Sassello January 2009 #9. A sense of place.

In "Language Thought and Reality" Benjamin Lee Whorf, advances the interesting thesis that the language either defines a boundary of the thinkable either carries the traces of the needs of the culture deploying it. To speak about something new is possible given an allowance to extend the language in the needed direction.
The sense he gives to the argument is obviously far more reaching, and precise, than my rather poor synthesis.

Landscape photography is mostly (with some exceptions) about spacial relationships. A place where the language to speak about spaces has been developed (in recent times and not so recent) is Architecture.

Among the numerous books read last year two have been, in the above sense, of particular interest.

One, Italian, "Il belvedere" by Monica Maffioli that gives an historical overview of the practice of architecture photography in Italy in the nineteenth century. The overview regards mostly the official side of photography about modern monuments and architecture/engineering work.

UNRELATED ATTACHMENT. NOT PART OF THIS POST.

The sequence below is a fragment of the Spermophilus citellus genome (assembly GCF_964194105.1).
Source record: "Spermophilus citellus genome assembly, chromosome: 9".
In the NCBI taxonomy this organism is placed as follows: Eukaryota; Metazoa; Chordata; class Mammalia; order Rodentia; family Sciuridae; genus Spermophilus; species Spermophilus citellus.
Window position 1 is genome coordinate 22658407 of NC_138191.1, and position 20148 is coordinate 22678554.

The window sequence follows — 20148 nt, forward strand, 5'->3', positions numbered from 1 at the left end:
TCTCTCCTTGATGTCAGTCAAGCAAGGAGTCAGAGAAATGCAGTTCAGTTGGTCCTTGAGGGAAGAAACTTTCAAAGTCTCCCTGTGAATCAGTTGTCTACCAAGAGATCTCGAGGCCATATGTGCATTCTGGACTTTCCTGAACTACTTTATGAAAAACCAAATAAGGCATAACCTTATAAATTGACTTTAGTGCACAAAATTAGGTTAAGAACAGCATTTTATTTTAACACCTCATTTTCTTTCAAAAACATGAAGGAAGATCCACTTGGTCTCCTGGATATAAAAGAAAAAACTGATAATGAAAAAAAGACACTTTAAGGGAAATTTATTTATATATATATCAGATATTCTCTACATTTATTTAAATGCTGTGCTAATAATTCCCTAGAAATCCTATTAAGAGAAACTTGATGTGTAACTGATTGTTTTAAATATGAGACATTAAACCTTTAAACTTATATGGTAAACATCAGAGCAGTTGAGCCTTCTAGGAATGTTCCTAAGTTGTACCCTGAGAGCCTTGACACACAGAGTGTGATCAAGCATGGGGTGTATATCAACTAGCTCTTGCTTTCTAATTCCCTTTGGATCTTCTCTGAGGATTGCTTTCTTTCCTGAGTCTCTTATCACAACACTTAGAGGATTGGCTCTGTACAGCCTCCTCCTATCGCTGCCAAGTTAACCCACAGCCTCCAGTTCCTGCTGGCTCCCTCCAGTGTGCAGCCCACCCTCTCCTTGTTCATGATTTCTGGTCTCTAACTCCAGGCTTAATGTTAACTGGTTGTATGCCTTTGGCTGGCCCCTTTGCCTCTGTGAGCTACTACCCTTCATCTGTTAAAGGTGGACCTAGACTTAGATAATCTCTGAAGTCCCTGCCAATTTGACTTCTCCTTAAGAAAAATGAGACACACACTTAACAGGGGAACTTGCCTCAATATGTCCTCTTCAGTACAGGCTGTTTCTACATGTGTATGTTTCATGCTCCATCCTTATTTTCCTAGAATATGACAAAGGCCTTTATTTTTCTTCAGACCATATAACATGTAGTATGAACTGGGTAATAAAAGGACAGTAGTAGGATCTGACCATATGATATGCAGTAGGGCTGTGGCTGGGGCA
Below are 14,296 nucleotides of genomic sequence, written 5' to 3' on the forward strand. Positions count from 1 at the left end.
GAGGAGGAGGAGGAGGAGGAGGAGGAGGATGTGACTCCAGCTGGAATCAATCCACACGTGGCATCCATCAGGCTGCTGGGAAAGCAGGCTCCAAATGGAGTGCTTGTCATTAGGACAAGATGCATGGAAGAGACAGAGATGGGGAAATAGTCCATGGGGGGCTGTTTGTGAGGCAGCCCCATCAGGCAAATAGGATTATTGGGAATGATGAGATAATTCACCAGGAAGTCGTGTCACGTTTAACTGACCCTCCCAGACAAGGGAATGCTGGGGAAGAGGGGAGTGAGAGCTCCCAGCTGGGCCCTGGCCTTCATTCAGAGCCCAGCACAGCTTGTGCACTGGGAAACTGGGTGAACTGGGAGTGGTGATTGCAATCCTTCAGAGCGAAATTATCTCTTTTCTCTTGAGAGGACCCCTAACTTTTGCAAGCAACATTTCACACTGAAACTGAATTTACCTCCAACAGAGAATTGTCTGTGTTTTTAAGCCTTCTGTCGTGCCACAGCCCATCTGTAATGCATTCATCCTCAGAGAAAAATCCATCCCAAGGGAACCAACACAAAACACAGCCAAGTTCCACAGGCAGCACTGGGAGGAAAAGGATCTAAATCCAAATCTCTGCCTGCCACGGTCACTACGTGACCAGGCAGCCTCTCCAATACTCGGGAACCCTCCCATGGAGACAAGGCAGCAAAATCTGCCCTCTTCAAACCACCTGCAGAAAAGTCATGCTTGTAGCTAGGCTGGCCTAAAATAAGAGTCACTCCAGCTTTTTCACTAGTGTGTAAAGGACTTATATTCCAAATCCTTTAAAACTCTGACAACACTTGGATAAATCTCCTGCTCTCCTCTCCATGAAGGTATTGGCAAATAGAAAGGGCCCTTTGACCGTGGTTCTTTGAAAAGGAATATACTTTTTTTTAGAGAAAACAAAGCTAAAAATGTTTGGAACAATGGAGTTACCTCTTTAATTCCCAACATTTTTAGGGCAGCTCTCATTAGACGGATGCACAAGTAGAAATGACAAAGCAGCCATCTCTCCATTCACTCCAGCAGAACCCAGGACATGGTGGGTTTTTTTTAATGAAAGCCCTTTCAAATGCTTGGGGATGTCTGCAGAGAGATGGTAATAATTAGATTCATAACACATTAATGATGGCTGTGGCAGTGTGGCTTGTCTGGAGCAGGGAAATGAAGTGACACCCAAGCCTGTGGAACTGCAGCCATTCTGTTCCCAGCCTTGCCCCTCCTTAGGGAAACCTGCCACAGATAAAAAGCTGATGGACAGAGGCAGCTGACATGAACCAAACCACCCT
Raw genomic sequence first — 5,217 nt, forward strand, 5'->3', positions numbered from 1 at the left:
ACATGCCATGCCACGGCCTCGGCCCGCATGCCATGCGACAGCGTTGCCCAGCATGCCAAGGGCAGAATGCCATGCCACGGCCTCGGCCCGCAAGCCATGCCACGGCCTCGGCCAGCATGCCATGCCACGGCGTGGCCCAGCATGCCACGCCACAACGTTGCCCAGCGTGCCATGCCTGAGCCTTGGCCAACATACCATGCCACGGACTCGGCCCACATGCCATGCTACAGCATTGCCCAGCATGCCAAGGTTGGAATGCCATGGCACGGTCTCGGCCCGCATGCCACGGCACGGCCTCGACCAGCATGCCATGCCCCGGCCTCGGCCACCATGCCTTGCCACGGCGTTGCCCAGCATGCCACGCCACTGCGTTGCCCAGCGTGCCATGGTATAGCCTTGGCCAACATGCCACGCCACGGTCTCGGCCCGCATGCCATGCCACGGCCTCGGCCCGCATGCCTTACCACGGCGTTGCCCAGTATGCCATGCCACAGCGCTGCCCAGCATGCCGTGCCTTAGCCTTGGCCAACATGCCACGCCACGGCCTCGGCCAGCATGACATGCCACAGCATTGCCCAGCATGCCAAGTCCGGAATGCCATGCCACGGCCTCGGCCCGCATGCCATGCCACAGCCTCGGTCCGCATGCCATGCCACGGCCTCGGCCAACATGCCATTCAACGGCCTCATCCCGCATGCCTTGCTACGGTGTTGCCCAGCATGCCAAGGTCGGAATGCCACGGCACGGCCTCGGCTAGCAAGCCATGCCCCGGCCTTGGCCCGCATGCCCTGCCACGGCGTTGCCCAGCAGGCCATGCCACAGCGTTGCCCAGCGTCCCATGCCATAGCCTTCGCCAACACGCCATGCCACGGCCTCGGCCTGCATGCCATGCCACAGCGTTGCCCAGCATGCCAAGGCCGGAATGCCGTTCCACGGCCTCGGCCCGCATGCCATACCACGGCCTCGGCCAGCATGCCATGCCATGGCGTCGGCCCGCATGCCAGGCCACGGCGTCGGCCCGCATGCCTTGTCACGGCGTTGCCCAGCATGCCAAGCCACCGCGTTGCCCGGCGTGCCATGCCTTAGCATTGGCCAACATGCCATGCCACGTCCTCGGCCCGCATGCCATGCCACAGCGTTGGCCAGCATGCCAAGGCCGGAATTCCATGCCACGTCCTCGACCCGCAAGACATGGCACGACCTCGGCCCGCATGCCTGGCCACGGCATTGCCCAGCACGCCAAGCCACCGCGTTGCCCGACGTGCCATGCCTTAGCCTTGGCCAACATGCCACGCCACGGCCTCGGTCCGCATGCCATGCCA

An interesting passages, unfortunately not fully developed, is about the introduction of industrial practice in photography. This was done mostly by the "Alinari" one of the first photographic illustration enterprises. They literally had several payed photographers getting around, mostly in Europe, with precise instructions on how to compose views what to take and have to have it look as desired. "Belvedere" equates, more or less, the "scenic viewpoint", mostly on the pragmatic side. It also has some sense of vantage point not properly rendered in the US counterpart.

The other book is "The visual elements of landscape" by "John A. Jakle", a geographer. An interesting book that tries to build a vocabulary to speak about visual properties of landscape. Mostly he draws from Architecture but along the path he gets into urban landscape photography. An interesting point is on space kinds. Positive and negative spaces are investigated along several points of view. Coming to the new ideas department I have to say that the return of the lecture is not very high. Nothing astonishingly new but a nice systematic overview, not a landscape thesaurus but the project of one. One of the pluses is the vast bibliography giving ample space to personal trips along the matter.

No comments: